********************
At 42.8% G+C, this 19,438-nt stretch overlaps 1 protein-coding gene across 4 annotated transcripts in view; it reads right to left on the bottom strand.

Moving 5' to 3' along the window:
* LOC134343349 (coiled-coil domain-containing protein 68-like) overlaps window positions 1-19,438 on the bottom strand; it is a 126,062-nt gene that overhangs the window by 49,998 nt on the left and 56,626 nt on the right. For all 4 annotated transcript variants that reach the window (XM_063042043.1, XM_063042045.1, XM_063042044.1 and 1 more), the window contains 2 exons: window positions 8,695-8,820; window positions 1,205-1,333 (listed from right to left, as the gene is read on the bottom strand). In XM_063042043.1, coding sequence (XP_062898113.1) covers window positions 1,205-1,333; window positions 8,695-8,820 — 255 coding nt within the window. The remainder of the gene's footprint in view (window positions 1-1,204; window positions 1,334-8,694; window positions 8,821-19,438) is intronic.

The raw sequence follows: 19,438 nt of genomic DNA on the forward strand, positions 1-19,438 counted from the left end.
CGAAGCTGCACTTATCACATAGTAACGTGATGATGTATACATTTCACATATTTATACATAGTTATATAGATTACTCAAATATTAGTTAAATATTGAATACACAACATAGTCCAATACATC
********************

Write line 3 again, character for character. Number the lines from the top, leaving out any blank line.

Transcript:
* LOC134343349 (coiled-coil domain-containing protein 68-like) overlaps window positions 1-19,438 on the bottom strand; it is a 126,062-nt gene that overhangs the window by 49,998 nt on the left and 56,626 nt on the right. For all 4 annotated transcript variants that reach the window (XM_063042043.1, XM_063042045.1, XM_063042044.1 and 1 more), the window contains 2 exons: window positions 8,695-8,820; window positions 1,205-1,333 (listed from right to left, as the gene is read on the bottom strand). In XM_063042043.1, coding sequence (XP_062898113.1) covers window positions 1,205-1,333; window positions 8,695-8,820 — 255 coding nt within the window. The remainder of the gene's footprint in view (window positions 1-1,204; window positions 1,334-8,694; window positions 8,821-19,438) is intronic.